ARCHIVE STORY: Learning what it takes to build the U.S.S. Sioux - KTIV News 4 Sioux City IA: News, Weather and Sports

ARCHIVE STORY: Learning what it takes to build the U.S.S. Sioux City


Ten years ago, work began on the first of a new breed of naval vessel, the Freedom-class Littoral Combat Ship. For the last 18-months, workers at a Wisconsin shipyard have worked to assemble the U.S.S. Sioux City, and her sister ships, which are the latest in the Freedom line.

KTIV's Matt Breen was allowed rare access to the shipbuilding process, and to see the U.S.S. Sioux City up close.

Longer than a football field, and tipping the scales at nearly 8-million pounds, the U.S.S. Sioux City towers over our cameras inside the assembly building at Marinette Marine, in Marinette, Wisconsin. It has taken eighteen months to get this far.

The ship starts as flat plates of steel. Those plates are blasted to remove any oxidation before being cut into pieces by a plasma cutter. "They take a piece of steel, and do what's called 'nesting', said Nate Millsap, Marinette Marine. "They've determined how many pieces they can cut out of a piece of steel, and cut out a pattern." Nothing is wasted.

Once the steel is brought in, and cut, some pieces are welded together to form three dimensional 'modules' that are assembled on the ship. They're lined up like slices of bread in a loaf.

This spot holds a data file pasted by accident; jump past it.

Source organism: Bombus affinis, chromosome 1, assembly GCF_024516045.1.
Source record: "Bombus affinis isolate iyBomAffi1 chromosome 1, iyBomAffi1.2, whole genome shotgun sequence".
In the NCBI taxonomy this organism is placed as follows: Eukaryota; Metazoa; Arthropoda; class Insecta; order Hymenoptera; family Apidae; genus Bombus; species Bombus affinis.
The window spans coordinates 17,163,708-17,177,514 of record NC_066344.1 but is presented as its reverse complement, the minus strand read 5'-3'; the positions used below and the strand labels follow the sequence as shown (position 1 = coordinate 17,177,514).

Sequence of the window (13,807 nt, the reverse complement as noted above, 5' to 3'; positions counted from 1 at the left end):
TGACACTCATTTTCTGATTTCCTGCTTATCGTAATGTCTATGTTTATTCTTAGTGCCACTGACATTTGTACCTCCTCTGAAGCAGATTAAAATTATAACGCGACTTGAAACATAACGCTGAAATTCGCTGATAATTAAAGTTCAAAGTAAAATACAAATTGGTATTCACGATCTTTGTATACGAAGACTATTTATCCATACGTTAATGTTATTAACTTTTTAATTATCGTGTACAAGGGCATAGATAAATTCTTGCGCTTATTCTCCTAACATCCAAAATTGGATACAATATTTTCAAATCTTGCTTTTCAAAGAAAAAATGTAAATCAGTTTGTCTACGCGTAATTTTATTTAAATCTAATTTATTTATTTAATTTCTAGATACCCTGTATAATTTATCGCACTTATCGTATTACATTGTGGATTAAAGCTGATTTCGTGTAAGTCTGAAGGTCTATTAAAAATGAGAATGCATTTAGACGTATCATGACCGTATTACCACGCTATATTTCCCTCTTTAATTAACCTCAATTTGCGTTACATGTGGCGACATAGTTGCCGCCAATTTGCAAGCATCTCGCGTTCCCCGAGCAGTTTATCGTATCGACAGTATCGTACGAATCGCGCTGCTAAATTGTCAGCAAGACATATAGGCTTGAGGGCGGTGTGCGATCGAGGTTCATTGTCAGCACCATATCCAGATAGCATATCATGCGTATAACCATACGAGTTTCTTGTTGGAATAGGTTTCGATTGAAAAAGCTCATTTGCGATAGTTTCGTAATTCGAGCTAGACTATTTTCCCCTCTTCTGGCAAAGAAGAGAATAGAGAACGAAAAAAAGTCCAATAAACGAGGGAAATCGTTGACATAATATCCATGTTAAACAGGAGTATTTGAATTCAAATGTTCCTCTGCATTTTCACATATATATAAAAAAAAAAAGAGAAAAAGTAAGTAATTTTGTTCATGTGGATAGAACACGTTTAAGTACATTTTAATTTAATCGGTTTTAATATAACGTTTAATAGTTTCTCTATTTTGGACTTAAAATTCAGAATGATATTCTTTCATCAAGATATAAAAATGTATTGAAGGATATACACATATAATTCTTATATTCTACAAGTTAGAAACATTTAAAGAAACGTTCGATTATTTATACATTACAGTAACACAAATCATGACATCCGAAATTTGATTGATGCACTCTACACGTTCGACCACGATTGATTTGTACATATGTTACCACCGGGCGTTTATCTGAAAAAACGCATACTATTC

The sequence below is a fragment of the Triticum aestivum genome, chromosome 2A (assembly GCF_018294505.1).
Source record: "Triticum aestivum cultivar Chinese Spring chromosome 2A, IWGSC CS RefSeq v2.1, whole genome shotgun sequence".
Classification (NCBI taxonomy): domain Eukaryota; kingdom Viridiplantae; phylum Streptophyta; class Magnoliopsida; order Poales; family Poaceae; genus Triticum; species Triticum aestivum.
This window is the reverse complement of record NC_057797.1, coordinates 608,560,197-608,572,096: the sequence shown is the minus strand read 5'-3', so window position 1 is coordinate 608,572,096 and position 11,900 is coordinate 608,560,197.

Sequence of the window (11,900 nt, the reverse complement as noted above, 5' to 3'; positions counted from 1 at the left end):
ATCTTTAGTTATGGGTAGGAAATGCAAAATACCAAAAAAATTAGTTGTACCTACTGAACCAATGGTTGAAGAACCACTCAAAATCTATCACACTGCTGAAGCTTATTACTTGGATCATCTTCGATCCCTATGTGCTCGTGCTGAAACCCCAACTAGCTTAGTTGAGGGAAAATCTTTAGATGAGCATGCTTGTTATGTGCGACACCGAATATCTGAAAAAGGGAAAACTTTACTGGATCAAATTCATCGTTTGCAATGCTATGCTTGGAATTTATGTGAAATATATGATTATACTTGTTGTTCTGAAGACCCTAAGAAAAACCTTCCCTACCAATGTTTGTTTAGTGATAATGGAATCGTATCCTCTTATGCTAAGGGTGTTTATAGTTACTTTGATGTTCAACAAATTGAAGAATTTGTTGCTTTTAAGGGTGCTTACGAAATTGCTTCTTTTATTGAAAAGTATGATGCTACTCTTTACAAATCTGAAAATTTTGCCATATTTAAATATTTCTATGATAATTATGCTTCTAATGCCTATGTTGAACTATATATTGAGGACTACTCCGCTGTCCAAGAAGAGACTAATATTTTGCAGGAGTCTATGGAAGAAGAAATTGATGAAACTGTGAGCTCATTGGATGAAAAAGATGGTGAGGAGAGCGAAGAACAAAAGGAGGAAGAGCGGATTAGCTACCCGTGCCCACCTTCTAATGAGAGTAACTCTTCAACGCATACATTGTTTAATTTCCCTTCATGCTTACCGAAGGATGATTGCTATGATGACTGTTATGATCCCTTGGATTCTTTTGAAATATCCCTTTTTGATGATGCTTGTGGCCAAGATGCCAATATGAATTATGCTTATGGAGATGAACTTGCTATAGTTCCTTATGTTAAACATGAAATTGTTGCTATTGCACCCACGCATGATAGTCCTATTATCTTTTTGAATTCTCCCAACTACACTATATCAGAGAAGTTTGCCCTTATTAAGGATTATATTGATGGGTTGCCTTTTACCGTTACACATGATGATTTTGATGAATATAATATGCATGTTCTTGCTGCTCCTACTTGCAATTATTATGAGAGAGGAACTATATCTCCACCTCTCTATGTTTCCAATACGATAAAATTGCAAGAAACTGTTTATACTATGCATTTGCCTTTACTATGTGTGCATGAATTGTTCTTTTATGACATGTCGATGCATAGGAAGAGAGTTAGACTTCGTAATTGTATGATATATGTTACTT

Three ships are already in the water at Marinette Marine: U.S.S. Detroit, U.S.S. Little Rock, and U.S.S. Milwaukee. Right now, the commander of the U.S.S. Sioux City, and his crew are training aboard the U.S.S. Milwaukee. Commander Kevin Ralston says he can't wait to step on to his own ship. "This is gonna be a special platform," said CDR Kevin Ralston. "We're going to be able to do a lot with it. We're going to find special things that this ship is capable of doing."

Before leaving port, the U.S.S. Sioux City, and the others in the LCS line, will already have an advantage. They can sail in shallower waters than most Navy ships. That's because the LCS doesn't have a traditional propeller, or rudder. It's has directional thrusters that use water for propulsion. The U.S.S. Sioux City's navigator, Lt. Ida Quigley, says think of an LCS like a jet ski. "There are no propellers, no rudders in that sense," said Lt. Ida Quigley, U.S. Navy. "It's all water jet propulsion."

At Lt. Quigley's station on the bridge are two "combinators". They control the direction, and speed, of the water pushing the ship forward. "Here you're using this to laterally move the ship, " Lt. Quigley said. "So, it can literally walk off the pier by using the different thrusters."

For now, Quigley, and Ralston, train aboard the Milwaukee, which is virtually identical to the Sioux City. But, both anticipate the day their crew can serve the Navy on the high seas aboard the U.S.S. Sioux City with an entire city supporting them.

The USS Sioux City is set to be christened in either December of this year, or January of 2016, before it begins its sea trials.

The Littoral Combat Ships actually launch when they're only about 80-percent complete. Like the U.S.S. Milwaukee, work is done to the ship while on the water, at Marinette Marine, and before their sea trials.

Powered by Frankly